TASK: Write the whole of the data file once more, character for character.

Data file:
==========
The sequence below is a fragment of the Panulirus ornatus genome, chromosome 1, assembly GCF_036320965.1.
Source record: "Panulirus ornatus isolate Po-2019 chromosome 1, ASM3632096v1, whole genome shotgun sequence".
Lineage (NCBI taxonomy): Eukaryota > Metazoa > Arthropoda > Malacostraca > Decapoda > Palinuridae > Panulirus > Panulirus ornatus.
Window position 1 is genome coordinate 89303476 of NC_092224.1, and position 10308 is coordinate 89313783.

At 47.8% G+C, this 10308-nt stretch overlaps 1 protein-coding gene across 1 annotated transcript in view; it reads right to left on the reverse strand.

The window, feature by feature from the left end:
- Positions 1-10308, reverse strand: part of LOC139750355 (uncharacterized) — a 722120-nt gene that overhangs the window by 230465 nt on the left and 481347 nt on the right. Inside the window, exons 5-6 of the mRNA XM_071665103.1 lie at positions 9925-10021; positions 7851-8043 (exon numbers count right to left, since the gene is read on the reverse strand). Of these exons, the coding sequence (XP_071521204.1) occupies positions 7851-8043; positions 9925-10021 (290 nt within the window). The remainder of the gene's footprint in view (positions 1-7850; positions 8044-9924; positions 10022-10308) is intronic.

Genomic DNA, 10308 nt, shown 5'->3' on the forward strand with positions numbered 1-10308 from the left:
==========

The sequence below is a fragment of the Panulirus ornatus genome, chromosome 1, assembly GCF_036320965.1.
Source record: "Panulirus ornatus isolate Po-2019 chromosome 1, ASM3632096v1, whole genome shotgun sequence".
Lineage (NCBI taxonomy): Eukaryota > Metazoa > Arthropoda > Malacostraca > Decapoda > Palinuridae > Panulirus > Panulirus ornatus.
Window position 1 is genome coordinate 89303476 of NC_092224.1, and position 10308 is coordinate 89313783.

At 47.8% G+C, this 10308-nt stretch overlaps 1 protein-coding gene across 1 annotated transcript in view; it reads right to left on the reverse strand.

The window, feature by feature from the left end:
- Positions 1-10308, reverse strand: part of LOC139750355 (uncharacterized) — a 722120-nt gene that overhangs the window by 230465 nt on the left and 481347 nt on the right. Inside the window, exons 5-6 of the mRNA XM_071665103.1 lie at positions 9925-10021; positions 7851-8043 (exon numbers count right to left, since the gene is read on the reverse strand). Of these exons, the coding sequence (XP_071521204.1) occupies positions 7851-8043; positions 9925-10021 (290 nt within the window). The remainder of the gene's footprint in view (positions 1-7850; positions 8044-9924; positions 10022-10308) is intronic.

Genomic DNA, 10308 nt, shown 5'->3' on the forward strand with positions numbered 1-10308 from the left: